All too often what looks like an answer is little more than a thinly disguised sales pitch for a franchise or some dog of business that can't find a buyer.

Don doesn't do this.

Aug 12, 2009
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Corporate Raiders Guide
Adams County, CO

A-men!
I've been through the same things many times. What's even worse is when you like the business, explain to the seller and broker that no sane person would pay the price based on "blue sky," and they still want to hold fast to their price! No wonder only 20 % of businesses ever sell! I've found this is especially true of web based businesses.
www.corporateraidersguide.com

Aug 11, 2009
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I have to agree with John. Many deceitful brokers out there; and I can give personal examples like John. Not sure what the criteria is to be a Business Broker from state to state, but having dealt with them in about 15 diffrent states it is safe to say most are just not capable of understanding an income statement or a balance sheet.
And don't even ask them to discuss the business tax returns of the business they are representing. Less than 10% of business brokers can adequately explain their listings (in my opinion and experiences).
Just had a broker in Atlanta representing an established restaurant, which we were about to purchase. Had an LOI on the business and had pulled teeth to get due diligence documents from seller. The 'claimed' SDCF was misrepresented and not even a believeable pro-forma amount. So once we backed out - poof, the business closed down in less than a week. Now what does that tell you? Clearly the broker was aching to pocket a quick 10% commission without any consideration towards the longevity of the business he ahd listed. had they been forth-coming that it was a FIRE SALE or GOB sale, then perhaps I would have gone ahead and bought it.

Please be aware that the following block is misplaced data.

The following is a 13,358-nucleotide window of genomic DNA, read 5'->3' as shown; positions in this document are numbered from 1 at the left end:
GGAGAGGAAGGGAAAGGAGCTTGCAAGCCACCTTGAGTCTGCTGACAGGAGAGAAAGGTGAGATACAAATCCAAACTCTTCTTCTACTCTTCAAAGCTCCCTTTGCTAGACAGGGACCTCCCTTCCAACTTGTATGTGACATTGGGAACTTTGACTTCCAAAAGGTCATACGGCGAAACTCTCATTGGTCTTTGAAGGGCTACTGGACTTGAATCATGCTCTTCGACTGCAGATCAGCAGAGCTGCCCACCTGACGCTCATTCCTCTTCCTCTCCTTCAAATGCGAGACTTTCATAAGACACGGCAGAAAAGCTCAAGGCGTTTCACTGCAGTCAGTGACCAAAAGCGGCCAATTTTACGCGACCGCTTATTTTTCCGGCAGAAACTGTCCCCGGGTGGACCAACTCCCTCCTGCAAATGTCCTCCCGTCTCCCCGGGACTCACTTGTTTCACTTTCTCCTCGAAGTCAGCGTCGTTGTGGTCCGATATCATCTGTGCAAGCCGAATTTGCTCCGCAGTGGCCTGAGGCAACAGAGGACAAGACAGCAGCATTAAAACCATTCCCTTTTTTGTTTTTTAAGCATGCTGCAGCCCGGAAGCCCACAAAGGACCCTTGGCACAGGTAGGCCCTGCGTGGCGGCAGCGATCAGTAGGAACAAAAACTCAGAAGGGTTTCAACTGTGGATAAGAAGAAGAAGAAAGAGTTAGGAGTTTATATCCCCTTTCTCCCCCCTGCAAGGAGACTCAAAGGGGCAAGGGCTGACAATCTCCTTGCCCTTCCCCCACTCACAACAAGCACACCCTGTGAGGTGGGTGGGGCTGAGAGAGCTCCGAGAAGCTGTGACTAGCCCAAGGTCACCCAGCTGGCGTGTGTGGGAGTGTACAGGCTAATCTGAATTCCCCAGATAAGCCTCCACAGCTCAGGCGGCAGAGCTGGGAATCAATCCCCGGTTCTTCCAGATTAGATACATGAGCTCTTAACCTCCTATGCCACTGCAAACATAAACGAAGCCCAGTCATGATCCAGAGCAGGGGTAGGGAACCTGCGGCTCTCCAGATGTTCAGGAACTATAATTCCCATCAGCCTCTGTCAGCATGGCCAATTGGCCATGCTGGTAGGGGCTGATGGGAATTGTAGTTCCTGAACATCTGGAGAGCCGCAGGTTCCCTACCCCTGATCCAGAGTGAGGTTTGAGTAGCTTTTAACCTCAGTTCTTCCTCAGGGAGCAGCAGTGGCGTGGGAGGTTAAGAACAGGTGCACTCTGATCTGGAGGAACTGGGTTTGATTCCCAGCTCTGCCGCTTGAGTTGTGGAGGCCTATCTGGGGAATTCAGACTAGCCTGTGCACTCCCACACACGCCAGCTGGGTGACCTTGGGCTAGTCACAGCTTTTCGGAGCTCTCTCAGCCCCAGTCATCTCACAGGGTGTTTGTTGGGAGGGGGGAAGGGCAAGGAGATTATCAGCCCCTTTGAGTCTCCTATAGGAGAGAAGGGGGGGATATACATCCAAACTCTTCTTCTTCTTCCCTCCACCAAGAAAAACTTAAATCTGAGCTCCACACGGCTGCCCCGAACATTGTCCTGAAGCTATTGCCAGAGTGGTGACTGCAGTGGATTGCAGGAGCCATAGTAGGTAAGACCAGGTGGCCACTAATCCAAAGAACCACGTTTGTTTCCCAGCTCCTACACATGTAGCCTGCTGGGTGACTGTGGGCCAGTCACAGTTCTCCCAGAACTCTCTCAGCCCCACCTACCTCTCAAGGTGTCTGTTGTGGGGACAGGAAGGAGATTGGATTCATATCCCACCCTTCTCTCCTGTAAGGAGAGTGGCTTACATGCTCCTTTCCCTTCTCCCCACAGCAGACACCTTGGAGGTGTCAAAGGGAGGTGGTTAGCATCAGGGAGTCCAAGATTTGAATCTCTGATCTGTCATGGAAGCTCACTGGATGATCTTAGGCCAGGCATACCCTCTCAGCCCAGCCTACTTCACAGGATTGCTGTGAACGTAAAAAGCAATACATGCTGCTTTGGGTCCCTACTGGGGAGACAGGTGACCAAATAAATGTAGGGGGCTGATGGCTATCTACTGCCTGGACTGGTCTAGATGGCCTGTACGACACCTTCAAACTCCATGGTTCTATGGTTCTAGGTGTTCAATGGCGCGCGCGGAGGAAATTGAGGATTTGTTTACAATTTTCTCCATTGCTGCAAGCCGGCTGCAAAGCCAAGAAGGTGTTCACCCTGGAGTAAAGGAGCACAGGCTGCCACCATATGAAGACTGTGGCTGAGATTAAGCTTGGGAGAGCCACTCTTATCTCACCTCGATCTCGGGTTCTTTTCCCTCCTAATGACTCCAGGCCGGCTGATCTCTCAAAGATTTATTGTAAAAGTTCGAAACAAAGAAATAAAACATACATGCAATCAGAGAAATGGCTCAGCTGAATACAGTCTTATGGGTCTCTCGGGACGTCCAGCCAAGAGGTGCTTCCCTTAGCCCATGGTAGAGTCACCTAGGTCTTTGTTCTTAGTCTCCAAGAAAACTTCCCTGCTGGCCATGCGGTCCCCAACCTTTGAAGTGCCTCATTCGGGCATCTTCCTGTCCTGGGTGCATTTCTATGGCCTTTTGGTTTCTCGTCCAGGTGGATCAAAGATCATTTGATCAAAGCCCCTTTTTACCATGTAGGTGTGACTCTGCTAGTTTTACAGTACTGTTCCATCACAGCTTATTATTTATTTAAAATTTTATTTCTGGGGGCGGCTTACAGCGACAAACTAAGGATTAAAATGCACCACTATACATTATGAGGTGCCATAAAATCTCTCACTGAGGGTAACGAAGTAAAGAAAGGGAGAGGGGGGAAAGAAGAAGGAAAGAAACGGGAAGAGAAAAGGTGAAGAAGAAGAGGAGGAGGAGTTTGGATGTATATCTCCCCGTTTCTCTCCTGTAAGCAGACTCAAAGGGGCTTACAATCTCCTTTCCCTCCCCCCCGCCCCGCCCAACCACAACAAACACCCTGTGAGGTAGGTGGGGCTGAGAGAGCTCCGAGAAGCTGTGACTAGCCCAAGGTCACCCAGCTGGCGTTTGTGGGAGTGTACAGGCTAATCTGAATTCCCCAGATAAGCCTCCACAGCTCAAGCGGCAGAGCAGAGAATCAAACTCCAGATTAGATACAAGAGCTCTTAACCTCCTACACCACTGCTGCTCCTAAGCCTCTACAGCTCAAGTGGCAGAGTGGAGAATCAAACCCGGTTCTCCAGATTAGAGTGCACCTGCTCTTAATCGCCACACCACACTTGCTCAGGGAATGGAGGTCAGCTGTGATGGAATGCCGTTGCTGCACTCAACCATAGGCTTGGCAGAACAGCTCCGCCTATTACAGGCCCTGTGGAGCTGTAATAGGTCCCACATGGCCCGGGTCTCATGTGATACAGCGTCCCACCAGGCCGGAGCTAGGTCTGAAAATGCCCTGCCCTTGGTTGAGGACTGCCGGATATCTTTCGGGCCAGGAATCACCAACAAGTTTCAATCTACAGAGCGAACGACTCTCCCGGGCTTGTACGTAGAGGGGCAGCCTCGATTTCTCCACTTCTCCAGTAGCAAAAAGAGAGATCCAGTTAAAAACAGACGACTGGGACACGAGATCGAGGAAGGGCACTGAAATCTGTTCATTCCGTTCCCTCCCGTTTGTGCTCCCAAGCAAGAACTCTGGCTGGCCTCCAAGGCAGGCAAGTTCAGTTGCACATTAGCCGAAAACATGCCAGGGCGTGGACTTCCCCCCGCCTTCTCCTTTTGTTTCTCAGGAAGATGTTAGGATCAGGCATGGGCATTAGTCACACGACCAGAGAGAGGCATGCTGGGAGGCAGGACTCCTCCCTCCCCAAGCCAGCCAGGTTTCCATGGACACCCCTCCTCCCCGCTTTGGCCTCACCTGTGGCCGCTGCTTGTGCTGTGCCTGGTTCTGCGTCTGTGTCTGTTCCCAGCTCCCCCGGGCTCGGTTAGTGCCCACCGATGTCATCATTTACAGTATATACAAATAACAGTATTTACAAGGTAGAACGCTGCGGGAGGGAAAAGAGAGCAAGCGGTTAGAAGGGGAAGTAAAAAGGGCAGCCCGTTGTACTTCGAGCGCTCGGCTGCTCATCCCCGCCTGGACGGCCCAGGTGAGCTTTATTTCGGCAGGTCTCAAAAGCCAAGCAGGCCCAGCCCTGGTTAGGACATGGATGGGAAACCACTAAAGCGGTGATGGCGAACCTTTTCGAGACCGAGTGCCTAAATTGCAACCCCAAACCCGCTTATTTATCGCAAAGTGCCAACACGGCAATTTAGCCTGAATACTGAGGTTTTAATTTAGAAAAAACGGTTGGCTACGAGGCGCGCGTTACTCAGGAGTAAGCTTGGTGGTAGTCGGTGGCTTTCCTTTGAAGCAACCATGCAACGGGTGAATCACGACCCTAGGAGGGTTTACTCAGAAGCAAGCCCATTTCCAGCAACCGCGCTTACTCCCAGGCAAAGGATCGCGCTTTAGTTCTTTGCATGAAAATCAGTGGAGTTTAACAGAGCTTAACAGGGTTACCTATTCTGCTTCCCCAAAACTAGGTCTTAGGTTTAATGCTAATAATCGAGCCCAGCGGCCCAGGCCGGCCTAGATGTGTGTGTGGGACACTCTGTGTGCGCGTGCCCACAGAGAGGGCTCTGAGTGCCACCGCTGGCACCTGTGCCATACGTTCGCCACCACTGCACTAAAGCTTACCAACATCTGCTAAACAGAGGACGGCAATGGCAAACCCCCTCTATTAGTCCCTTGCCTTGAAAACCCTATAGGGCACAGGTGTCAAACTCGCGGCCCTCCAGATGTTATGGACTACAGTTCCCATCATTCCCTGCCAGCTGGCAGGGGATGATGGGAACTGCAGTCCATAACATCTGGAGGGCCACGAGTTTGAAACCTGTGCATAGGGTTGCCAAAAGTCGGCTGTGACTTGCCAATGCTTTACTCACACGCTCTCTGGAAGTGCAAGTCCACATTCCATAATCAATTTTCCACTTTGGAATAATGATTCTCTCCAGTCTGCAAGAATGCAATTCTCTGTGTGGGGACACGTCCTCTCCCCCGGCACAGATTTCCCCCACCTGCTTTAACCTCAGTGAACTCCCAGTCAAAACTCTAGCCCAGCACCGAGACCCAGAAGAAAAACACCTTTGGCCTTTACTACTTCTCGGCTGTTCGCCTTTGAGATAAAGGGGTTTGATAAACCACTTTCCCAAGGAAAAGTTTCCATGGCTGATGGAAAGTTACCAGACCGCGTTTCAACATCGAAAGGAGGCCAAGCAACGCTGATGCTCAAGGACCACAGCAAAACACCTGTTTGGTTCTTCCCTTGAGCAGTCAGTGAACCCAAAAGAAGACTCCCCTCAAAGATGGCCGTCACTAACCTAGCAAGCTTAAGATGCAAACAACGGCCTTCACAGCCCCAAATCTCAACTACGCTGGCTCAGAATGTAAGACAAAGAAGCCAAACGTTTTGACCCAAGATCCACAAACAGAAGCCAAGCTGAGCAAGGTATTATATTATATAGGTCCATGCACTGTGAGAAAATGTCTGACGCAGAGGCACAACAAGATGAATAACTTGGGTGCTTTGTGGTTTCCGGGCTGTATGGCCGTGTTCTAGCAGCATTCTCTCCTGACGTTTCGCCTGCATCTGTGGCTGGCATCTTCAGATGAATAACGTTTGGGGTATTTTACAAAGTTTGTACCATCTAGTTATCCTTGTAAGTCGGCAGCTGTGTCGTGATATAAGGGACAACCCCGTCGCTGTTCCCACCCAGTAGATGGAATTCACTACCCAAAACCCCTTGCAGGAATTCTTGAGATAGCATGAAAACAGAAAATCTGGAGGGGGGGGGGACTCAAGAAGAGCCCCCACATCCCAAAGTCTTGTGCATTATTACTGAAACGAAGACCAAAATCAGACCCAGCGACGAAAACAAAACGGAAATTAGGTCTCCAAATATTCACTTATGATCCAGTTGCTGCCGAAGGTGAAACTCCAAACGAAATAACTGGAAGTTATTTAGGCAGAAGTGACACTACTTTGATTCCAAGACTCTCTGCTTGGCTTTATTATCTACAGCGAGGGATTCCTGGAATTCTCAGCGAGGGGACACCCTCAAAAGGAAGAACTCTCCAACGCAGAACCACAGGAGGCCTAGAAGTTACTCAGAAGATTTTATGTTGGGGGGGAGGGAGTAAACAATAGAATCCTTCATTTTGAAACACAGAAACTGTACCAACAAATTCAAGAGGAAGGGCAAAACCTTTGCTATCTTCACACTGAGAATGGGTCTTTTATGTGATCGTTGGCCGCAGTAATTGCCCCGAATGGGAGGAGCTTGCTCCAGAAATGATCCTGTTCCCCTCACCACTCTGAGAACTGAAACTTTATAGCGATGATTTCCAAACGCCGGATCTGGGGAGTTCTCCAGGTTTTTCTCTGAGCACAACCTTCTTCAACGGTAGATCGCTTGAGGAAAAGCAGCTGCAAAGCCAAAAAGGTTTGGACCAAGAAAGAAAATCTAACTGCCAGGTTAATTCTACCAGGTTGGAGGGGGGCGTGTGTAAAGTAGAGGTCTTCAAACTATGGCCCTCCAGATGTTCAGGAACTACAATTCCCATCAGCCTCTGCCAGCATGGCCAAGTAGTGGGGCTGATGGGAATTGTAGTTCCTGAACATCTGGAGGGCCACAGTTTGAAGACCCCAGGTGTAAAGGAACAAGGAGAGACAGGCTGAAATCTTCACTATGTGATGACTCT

Stay wise John and you will be okay. Some brokers will gladly sucker in a first-time buyer. But if you can read P&L's and do a bit of research on the history of said business, the broker will bail out if it is a scam; or, he will be impressed with your approach and indicate to the seller that there is a knowledgable prospect.
My hat is off to Don Barrick for his comments here. He seems to be a straight-shooter with an ethical approach.

Aug 11, 2009
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The BAF Group LLC
MD

Again John, I can't argue with you. But anyone that is giving you that many conditions to qualify the Cash Flow is full of it - and that stinks! (Pun intended, as well.) Because you should be paying on the basis of tangible Cash Flow and assets, not potential. There is no such thing as valuing potential in small businesses. If you want to bank on potential, you don't buy a mature business and pay a premium; you do a start-up. The only exceptions to that rule might be when intellectual property is involved, such as a novel software program, which is then protected by either patents or copyrights, and then that protection becomes effectively a tangible asset.

Brokers do legitimately adjust Cash Flow for items that are one-time expenditures, write offs that are found on Tax Returns but do not represent ongoing expenses in current terms (like depreciation), and expenses that would be retired at closing, such as loans the Seller has on the business. (If I am being too simplistic, I apologize.) As an example, if you look at the Tax Return and see a $5,000 loss, but the Seller has paid $150,000 per year in loans, that means a $145,000 positive Cash Flow. The Buyer will probably have his own loan to deal with, but the positive Cash Flow gives him the information he needs to determine whether he thinks the business is a good deal, given the price being asked.